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No Coffee Please,
Rezension bezieht sich auf: Memoir from Antproof Case (Taschenbuch)
Mark Helprin has the uncanny ability to move with power and grace through the entire range of reality, both human and divine. His previous works, the majestic A Soldier of the Great War and the visionary Winter's Tale show this most aptly. Even more amazing is Helprin's ability to juxtapose the holy and the profane, not as literary device, but as something directly perceived.
Memoir From Antproof Case, while not the masterpiece of A Soldier of the Great War or the genius of Winter's Tale, is still artistry and fun of the highest order. The book's protagonist introduces himself in the opening sentence with a parody of Moby Dick: Call me Oscar Progresso.
Oscar Progresso is, in fact, the pseudonym of an eighty year old American, hiding in the Amazonian jungles of Brazil and consigning his memoirs to an antproof case so that his wife's young son (conceived with another man but loved by Progresso) will someday be able to read his "father's" complete history as well as having a chance at finding the millions in gold bullion that Oscar stole from an immortal investment banking firm in New York years earlier, thus forcing him into hiding in Brazil.
Although Progresso is now living in one of the world's premiere coffee-growing regions, he ironically possesses a fanatical and pathological loathing for coffee...anything. Moreover, he blames any number of physical, emotional and spiritual degradations in the world around him on the evils of caffeine. Cruelly, he says, "every child in the Western World is pressured to accept this drug." And, since Progresso has not been able to convince even one person to give up what he considers to be one of the world's greatest vices, he has come to consider the addiction to coffee to be stronger and more powerful than all the world's religions, than love, and even "perhaps stronger than the human soul itself." Progresso in exile, a person who is nauseated by even the smell of brewing coffee, is amusing, to be sure, but he is definitely not a happy man.
Progresso, though, has lived a wonderful life and he knows it. His early childhood on a farm in the Hudson Valley was magical; he lived through physical and spiritual adventures as a fighter pilot in WWII; he married a billionairess, with whom he was immensely happy...until she, herself, succumbed to the coffee habit. As a highly successful, though somewhat eccentric, investment banker, Progresso romps through exotic episodes that are woven into the story in meandering folds that loop back on one another and are nothing if they are not spirited.
The one blot in Progresso's seemingly carefree existence was a murder to which he, himself, holds the clue. Although he finds no salvation in revenge, Progresso does manage to take it when he snaps a bank president's neck.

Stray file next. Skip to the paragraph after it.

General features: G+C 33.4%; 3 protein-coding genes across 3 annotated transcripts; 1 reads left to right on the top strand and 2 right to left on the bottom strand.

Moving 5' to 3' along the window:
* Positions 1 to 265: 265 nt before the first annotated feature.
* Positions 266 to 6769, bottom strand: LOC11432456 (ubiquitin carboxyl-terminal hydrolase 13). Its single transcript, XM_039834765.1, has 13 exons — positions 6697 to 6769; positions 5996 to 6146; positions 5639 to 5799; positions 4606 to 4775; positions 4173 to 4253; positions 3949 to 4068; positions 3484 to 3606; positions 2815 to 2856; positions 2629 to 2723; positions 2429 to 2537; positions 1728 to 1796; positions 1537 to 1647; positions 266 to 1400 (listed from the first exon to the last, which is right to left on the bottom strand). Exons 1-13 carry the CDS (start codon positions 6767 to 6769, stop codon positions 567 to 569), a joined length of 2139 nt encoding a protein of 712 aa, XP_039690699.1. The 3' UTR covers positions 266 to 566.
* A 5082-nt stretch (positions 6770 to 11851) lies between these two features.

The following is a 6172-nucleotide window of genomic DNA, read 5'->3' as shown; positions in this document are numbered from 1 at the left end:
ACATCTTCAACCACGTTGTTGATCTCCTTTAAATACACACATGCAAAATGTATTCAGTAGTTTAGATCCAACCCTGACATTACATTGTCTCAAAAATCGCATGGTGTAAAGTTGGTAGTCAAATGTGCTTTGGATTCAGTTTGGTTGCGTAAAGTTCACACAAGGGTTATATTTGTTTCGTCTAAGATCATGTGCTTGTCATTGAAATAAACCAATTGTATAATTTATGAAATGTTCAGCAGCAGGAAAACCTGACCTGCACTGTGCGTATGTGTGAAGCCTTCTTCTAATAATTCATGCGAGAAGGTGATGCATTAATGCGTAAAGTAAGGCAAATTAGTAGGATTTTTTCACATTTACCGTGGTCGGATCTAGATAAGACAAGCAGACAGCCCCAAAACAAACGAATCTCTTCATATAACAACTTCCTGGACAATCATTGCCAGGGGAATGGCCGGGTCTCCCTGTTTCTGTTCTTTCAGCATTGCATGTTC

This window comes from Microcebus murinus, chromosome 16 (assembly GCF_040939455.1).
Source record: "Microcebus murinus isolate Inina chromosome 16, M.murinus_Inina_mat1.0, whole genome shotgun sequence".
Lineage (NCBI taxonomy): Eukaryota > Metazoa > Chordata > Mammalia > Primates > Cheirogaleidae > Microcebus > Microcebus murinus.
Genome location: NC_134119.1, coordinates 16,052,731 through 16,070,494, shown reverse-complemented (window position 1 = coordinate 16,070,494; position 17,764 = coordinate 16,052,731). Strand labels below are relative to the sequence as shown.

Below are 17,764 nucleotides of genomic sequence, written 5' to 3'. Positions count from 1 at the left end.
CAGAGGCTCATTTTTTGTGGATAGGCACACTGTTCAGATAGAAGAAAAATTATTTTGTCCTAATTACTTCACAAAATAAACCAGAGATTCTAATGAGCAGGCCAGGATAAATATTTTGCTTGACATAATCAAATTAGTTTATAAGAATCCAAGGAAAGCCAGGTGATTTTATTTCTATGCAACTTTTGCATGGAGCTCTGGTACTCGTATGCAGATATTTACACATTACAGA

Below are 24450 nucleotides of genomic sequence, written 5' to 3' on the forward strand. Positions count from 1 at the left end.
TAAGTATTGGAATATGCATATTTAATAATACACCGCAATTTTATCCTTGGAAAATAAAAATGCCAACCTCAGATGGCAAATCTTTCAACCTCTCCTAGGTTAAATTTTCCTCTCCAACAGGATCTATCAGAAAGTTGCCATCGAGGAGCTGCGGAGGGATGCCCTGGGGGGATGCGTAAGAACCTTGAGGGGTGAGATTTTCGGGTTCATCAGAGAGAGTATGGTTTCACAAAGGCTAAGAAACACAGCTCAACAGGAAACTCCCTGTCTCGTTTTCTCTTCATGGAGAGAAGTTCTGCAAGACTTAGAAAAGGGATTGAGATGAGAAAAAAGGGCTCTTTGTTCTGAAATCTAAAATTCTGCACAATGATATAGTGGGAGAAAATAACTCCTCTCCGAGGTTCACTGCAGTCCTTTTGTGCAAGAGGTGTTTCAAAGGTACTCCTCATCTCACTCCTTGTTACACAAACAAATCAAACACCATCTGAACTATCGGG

Childhood and children play an important role in this Helprin tale, not only Progresso's "son," Funio, and the millions of children hooked on caffeine, but the spiritual energy of children and of childhood, which is often invoked in characteristically original scenes.
When Progresso is sent by his bank to greet the Pope, Helprin wastes no time on more moral subjects that preoccupy lesser authors. Instead, Progresso immediately forms a bond with the pontiff because, as he puts it, he can see directly into his soul. After a simple dinner together, Progresso asks the Pope about his parents and the pontiff is moved: "In all these years, no one has ever asked me about my father and my mother, and yet I think of them every day. Why did you ask?" Progresso's answer is simple, brilliant and thoroughly Helprin: "God puts more of Himself in the love of parent and child than in anything else, including all the wonders of nature. It is the prime analogy, the foremost revelation, the shield of His presence upon earth. As you don't have your own children, you must refer to that holy relation in memories dredged deep with great love."
These words carry even greater weight when we consider that Progresso is a man who could be described as a wag or an eccentric; a man in whom good and evil, sanity and madness are deeply and irrevocably intertwined, but who is always uplifted by the sheer joy of simply being alive.
Helprin's wizardry as a storyteller is proven again in this book by his ability to maintain suspense until the very last page. He takes many chances along the way, because, since it is Progresso who is telling the tale, we know he survived the threats described during the telling. Yet Helprin is so masterful that you will still find yourself wondering how, or even if, Progresso will manage to handle the bandits and the bullets, the storms and the failures. Most lesser authors couldn't keep a reader that enthralled if they were telling the story in chronological order; that Helprin manages to do so when we already know the outcome is nothing less than sheer magic.
There is magic, too, in Helprin's variety and steadiness of vision. He seems to know all there is to know about warfare, finance, engineering, history and several other fields. Yet his writing becomes tender and lyrical when Progresso relates his childhood memories of the Hudson Valley and later, New York City.
After spending time with a Helprin novel, the reader comes to believe that life really does contain all the magic the heart intuits: tragedy, pain and horror, but also glory and love beyond all expression.